During the next hymn, he completely zoned out, again. His fingers were set to the organ, but his mind left this realm. He was on autopilot, if there was such a thing for an organist. He looked ahead, but his eyes didn’t see. Christian was completely dissociated from the situation and he didn’t even notice the tingling sensation building up and shooting through his fingers, down his hand, and into his wrists. That was, not until his hands wholly failed him and the abrupt end to the music jolted him back to reality.

The congregation stopped singing. Without the organ accompaniment, how were they to go on?

Christian lifted his arms but found his hands and fingers dangling limply. He was unable to move his hands. He tried to clench his fingers and make a fist but they just dangled like they were dead. Panicked, he shook his wrists and his limp, dangling hands followed along, swaying as if picked up by the wind.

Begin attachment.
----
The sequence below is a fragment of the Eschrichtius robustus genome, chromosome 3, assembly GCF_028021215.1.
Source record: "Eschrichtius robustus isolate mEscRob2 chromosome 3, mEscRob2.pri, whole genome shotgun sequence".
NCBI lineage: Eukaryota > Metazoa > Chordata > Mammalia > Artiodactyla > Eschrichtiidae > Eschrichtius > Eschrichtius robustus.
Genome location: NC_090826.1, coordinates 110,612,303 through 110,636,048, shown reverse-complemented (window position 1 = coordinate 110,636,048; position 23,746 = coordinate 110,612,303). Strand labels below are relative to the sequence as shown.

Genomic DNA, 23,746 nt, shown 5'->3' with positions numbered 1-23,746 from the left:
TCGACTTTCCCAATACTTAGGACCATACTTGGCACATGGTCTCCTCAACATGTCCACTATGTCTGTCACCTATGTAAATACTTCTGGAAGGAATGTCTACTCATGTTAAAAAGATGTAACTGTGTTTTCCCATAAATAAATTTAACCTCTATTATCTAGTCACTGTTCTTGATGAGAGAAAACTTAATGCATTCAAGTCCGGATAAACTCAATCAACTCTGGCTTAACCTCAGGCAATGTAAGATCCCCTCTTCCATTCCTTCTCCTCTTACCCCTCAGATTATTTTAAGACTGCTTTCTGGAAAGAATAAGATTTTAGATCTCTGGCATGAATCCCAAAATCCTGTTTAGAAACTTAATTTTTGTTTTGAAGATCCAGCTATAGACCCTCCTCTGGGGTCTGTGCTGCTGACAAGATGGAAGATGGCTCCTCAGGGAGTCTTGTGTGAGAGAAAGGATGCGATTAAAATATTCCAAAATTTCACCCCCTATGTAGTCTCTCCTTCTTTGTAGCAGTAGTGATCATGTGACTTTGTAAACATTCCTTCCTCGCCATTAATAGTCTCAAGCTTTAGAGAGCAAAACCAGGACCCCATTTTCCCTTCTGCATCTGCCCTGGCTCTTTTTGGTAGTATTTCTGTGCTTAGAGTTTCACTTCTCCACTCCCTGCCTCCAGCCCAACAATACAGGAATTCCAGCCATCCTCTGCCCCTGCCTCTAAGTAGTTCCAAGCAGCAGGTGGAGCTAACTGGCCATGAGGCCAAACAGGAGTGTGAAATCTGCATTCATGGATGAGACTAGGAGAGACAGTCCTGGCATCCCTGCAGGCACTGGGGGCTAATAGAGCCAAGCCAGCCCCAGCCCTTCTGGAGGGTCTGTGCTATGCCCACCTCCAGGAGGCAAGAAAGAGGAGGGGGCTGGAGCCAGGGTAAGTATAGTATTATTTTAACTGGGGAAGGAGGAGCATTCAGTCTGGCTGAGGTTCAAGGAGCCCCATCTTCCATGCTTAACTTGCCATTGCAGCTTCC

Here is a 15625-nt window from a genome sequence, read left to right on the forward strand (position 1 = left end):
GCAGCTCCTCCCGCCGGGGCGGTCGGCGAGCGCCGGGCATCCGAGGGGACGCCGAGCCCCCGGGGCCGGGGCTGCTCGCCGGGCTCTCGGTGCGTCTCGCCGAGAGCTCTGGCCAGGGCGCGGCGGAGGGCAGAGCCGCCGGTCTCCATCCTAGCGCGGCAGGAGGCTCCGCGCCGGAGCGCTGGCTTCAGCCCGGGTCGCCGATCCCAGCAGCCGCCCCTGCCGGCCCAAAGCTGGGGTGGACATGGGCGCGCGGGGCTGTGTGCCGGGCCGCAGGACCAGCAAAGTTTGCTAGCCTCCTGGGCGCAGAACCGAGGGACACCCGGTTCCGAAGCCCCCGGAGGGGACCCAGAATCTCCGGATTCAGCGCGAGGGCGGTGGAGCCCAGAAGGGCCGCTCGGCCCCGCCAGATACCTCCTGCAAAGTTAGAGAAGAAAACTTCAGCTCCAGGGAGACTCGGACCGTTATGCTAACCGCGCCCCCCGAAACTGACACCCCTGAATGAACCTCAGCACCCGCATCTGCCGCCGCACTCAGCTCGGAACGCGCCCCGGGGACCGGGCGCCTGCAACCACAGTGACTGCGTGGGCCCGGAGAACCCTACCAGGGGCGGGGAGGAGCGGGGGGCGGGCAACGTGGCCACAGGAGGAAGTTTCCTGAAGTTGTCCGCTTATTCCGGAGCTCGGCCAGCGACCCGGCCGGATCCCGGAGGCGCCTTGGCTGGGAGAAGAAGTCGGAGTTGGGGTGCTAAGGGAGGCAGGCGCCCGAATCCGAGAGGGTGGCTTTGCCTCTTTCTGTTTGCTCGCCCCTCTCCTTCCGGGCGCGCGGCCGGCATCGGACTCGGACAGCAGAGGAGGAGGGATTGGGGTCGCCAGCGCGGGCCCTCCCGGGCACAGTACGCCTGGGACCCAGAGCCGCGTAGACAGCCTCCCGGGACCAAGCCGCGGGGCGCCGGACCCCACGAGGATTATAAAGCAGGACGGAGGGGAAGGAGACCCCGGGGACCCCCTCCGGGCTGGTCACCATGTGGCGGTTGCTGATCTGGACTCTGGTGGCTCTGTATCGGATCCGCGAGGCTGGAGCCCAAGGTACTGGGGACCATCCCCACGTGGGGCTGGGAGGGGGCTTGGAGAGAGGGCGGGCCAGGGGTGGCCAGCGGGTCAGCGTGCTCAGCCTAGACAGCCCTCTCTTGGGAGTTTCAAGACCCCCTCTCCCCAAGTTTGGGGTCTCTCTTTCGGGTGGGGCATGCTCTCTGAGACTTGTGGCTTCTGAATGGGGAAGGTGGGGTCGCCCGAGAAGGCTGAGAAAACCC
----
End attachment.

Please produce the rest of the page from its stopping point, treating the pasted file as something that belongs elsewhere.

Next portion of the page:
After a period of uncomfortable silence, Pastor Starling cleared his throat again and picked up his bible.

“We now do a reading of. . .”

Christian did not stick around to find out which reading was on the agenda. He bolted from his spot at the organ and dashed down below the church to his suite where he collapsed on the floor. He smashed his hands against the hard floor and the walls. He did this until they were bloody and bruised, but he could feel none of it. He bit his hands and tore at the flesh with his teeth. No sensation followed.

An idea came to him in the spur of the moment. Using his left elbow, he turned on one of the stove burners to its highest setting and lay his numb hands over the hot, metal coil and shut his eyes tight so as not to watch the disturbing and gruesome scene unfold.

When he opened his eyes some time later, his hands were as red as cherry tomatoes and the skin was loosely hanging off.

Then, suddenly, the sensation returned and he howled in pain. The pain was hot and unbearable.

“God, take it away! Don’t let me feel it!” he begged.

But God would not take the pain away. His scorched hands looked and felt horrific and feeling now full of terror and regret, Christian wished he had never complained about having numb hands in the first place. For now, that was all he desired of the world.

Short Story

About the Creator

Gillian Corsiatto

Author of Duck Light and avid musical theatre lover. Love writing spooky stuff and funny stuff 😈🥸

My website is